The Georgia Public Service Commission (PSC) heard from citizens, companies and lawmakers about a proposed Georgia Power rate hike that would add $14.68 to the bills of average users in 2020.
Under the proposed rate plan, the current $10 base rate would go to $14.90 in 2020, $16.95 in 2021 and $17.95 in 2022.
In addition, customers would see an increase in usage charges that would impact customer bills between $8.45 a month and $13.24 a month depending on how much electricity is used.
The utility would add new pay-by-day rates and expand its flat rate plan, company officials said.
The rate increase would be the first for Georgia Power since 2013. Georgia Power President Paul Bowers told the commission the company has spent about $2 billion since 2013 on environmental compliance and spent about $450 million responding to damages due to hurricanes that hit the state.
The hearing opened with public comments from many opponents of the rate increase.
“This action you take, as you know, will affect more Georgians than almost any other action state government takes,” state Senator Vincent Fort, R-Atlanta, said.
Seventy-six-year-old Catherine Carter of Decatur said she has gone to “absurd lengths” to conserve energy and opposes the rate hike. She has not turned on her air conditioning all summer.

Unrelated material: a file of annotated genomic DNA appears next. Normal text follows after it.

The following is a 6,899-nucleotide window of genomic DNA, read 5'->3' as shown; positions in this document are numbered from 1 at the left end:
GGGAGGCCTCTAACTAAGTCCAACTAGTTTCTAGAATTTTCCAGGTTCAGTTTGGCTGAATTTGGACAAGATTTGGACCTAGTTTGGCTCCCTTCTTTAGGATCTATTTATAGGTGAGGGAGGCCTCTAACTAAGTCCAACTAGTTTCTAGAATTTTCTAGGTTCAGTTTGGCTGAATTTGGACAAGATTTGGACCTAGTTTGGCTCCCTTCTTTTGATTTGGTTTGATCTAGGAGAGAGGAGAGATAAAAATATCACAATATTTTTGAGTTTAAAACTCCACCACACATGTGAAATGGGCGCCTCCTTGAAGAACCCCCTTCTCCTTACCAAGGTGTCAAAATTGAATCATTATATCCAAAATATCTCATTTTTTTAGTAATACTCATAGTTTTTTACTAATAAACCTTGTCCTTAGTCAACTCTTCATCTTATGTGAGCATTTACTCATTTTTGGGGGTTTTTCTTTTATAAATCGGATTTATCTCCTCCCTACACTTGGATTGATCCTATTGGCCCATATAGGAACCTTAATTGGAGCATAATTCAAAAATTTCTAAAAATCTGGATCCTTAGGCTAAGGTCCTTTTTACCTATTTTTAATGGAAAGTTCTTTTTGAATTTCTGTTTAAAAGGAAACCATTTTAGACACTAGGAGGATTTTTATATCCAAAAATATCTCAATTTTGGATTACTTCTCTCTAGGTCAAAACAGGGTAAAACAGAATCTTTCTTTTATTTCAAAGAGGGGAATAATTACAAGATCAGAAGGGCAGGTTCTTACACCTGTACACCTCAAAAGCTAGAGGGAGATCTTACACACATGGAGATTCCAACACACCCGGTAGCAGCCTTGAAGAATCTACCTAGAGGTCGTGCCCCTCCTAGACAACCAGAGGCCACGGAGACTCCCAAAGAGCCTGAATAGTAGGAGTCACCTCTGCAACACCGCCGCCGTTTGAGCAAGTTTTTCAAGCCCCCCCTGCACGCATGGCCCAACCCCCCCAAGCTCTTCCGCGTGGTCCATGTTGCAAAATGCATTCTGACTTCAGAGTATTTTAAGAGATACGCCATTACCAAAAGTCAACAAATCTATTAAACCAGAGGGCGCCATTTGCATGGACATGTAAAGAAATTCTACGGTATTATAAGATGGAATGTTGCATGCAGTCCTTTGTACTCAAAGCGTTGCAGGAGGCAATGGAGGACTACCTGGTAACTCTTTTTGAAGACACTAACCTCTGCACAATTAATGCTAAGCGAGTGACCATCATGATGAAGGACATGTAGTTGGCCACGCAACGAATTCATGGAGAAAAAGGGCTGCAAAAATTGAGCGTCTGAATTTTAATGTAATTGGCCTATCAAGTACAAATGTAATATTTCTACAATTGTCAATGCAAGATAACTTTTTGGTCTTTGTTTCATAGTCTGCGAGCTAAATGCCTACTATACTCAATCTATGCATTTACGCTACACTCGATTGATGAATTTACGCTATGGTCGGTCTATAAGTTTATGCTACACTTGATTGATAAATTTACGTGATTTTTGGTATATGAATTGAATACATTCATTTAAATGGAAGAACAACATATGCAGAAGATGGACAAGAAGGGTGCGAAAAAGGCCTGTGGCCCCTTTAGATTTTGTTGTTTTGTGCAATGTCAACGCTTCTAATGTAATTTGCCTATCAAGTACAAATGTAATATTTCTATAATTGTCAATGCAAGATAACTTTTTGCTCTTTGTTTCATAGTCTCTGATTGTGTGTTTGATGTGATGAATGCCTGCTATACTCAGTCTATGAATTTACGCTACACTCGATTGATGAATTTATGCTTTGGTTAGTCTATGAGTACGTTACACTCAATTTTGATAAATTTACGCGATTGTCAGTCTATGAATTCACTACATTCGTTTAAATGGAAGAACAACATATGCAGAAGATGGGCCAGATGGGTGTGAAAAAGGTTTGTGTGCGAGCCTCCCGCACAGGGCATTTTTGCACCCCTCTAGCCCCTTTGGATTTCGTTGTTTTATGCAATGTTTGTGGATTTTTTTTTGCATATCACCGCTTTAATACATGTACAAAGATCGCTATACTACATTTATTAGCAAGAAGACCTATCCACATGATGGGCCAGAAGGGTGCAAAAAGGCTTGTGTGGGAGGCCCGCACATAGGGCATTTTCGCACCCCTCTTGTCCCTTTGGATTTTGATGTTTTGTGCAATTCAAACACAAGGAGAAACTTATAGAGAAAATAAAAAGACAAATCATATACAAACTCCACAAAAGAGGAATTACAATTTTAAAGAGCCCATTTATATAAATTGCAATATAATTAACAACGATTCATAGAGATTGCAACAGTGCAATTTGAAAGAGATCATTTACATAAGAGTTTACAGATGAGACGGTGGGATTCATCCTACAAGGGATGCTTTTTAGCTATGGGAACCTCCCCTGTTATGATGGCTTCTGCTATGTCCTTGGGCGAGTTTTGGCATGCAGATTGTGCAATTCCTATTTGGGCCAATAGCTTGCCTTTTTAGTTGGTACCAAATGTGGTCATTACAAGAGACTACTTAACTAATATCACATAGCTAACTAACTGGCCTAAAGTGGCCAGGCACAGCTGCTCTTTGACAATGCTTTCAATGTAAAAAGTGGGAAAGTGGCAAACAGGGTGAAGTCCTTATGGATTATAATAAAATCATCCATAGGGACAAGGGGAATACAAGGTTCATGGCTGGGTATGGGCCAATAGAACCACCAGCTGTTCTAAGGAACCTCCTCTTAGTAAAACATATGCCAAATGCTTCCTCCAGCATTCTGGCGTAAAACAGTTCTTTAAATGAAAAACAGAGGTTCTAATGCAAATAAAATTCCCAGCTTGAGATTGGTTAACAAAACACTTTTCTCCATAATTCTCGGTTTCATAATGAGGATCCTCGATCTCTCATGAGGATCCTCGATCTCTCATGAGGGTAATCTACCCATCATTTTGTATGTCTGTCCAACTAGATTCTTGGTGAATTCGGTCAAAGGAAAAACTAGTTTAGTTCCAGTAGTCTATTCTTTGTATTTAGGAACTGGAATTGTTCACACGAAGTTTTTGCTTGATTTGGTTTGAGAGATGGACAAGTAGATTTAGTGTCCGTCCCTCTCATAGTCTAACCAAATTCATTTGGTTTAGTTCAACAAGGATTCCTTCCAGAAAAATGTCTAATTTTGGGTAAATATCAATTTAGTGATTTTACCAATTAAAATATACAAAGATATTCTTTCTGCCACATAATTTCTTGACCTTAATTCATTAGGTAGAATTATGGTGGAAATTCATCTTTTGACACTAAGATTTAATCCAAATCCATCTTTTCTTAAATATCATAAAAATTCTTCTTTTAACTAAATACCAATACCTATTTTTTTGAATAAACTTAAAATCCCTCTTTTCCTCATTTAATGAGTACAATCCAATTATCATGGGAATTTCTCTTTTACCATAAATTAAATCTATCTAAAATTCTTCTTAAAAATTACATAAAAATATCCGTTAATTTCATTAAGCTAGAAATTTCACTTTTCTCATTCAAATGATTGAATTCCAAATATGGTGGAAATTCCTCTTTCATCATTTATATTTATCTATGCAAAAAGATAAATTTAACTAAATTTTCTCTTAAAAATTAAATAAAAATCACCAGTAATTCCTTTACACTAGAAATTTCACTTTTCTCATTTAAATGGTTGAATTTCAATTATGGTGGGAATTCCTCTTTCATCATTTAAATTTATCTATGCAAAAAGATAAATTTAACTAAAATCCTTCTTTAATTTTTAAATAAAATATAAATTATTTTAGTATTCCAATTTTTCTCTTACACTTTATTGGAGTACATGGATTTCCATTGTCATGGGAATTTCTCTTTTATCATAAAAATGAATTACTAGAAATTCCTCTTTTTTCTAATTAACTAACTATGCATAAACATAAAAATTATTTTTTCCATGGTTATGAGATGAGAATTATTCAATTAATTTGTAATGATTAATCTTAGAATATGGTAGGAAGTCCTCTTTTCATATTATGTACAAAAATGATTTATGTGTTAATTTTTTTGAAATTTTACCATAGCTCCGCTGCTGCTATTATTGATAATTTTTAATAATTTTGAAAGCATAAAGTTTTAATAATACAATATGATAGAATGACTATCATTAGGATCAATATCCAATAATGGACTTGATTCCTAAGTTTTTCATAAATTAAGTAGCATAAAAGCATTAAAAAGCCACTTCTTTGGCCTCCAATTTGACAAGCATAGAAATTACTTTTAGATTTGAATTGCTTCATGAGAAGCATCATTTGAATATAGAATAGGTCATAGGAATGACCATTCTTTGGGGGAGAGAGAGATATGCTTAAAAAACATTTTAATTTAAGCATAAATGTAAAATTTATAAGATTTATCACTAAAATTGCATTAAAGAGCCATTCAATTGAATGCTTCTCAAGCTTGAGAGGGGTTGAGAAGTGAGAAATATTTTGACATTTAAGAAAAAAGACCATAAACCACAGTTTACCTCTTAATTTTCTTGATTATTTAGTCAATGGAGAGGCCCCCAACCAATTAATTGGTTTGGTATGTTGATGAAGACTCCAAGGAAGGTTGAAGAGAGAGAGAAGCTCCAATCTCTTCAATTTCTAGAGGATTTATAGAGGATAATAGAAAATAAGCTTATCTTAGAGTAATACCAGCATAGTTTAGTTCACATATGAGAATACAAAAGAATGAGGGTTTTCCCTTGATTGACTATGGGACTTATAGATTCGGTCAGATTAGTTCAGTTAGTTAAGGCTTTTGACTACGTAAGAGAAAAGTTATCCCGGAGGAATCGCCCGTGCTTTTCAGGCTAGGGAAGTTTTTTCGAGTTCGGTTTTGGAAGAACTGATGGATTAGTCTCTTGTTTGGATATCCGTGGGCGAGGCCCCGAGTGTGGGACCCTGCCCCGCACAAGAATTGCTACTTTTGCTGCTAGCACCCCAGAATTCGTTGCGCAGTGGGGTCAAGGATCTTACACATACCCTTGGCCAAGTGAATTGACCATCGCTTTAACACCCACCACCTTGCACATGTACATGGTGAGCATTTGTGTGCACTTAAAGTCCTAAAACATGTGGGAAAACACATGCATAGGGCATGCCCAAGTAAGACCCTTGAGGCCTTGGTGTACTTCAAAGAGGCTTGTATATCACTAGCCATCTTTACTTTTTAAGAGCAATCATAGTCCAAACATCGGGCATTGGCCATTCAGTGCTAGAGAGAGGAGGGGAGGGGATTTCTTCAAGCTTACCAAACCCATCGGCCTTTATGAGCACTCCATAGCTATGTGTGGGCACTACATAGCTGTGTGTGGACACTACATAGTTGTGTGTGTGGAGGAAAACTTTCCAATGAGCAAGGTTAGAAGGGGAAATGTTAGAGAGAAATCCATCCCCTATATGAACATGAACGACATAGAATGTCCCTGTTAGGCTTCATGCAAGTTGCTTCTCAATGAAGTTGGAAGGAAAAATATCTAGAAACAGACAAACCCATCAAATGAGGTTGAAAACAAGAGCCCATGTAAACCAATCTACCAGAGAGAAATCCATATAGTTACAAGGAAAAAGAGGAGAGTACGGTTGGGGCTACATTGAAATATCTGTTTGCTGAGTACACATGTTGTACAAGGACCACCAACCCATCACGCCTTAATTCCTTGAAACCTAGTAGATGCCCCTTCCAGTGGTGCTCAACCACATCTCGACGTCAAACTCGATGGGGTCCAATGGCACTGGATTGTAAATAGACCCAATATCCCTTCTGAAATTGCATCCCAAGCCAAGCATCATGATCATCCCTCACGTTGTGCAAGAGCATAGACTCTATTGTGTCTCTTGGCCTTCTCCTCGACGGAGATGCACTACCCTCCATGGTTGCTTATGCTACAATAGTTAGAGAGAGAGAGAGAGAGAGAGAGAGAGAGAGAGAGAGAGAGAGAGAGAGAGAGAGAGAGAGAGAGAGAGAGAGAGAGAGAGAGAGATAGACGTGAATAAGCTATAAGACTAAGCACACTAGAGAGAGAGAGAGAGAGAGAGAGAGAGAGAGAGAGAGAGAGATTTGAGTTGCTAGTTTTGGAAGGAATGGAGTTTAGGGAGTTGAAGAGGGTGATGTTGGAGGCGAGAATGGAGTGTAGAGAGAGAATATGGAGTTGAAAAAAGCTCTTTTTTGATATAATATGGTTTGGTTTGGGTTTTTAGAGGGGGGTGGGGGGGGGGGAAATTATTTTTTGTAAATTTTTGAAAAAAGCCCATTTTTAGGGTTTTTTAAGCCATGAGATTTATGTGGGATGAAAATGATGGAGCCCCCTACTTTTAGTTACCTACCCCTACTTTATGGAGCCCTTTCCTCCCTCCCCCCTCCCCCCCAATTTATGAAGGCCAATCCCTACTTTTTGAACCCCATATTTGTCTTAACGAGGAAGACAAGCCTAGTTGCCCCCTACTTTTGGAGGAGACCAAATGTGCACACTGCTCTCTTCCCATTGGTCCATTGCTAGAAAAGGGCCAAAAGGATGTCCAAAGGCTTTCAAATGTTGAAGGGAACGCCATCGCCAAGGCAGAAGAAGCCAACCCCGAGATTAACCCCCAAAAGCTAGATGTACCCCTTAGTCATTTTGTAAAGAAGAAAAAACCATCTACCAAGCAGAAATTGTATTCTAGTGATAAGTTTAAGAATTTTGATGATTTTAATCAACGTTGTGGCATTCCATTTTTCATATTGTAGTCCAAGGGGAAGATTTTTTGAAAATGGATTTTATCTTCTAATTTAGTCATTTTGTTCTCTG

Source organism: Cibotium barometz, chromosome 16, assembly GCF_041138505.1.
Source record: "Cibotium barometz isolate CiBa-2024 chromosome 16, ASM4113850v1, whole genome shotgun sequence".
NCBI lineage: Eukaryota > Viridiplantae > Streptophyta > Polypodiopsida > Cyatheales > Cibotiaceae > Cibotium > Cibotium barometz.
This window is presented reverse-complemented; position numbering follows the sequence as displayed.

“Yes, it has been really uncomfortable for me and my dogs but we've survived,” Carter said. “Consequently, it disturbs me a lot to pay for the same monthly fixed fee [of $10] that customers who consume far more energy than I do each month.”
Several citizens said the rate hike would be a struggle for them to pay. Wyllene Watson said the money would cut into what she is trying to save for her young granddaughter. Her voice near a whisper because of a health issue, Watson said she picks up pennies “because I know they add up.” She proposed a 25-cent rate hike.
“I can save 25 cents,” she said.
Georgia Power did have some supporters, including Pelham Mayor James Eubanks. He said he wanted the commission to know about Georgia Power’s quick response after the town was hit by Hurricane Michael in October 2018. The town’s water system relied on electricity. The system was also the backup for nearby Autry Prison, which houses 17,000 inmates, Eubanks said.
The site of Georgia Power’s truck improved morale, he said.
“Power was restored to our water system within 48 hours of our tanks running dry,” Eubanks said, adding that power to most of the town was restored in four days, a week ahead of schedule.
The PSC will hold additional hearings in November and is scheduled to vote on the increase in December.
Georgia Power is the second utility to come before the commission and ask for a rate hike this year. Atlanta Gas Light filed a request in June that, if approved, would add about $4 to the average customer’s bill. The PSC will hold additional hearings on AGL’s request next month and also vote in December.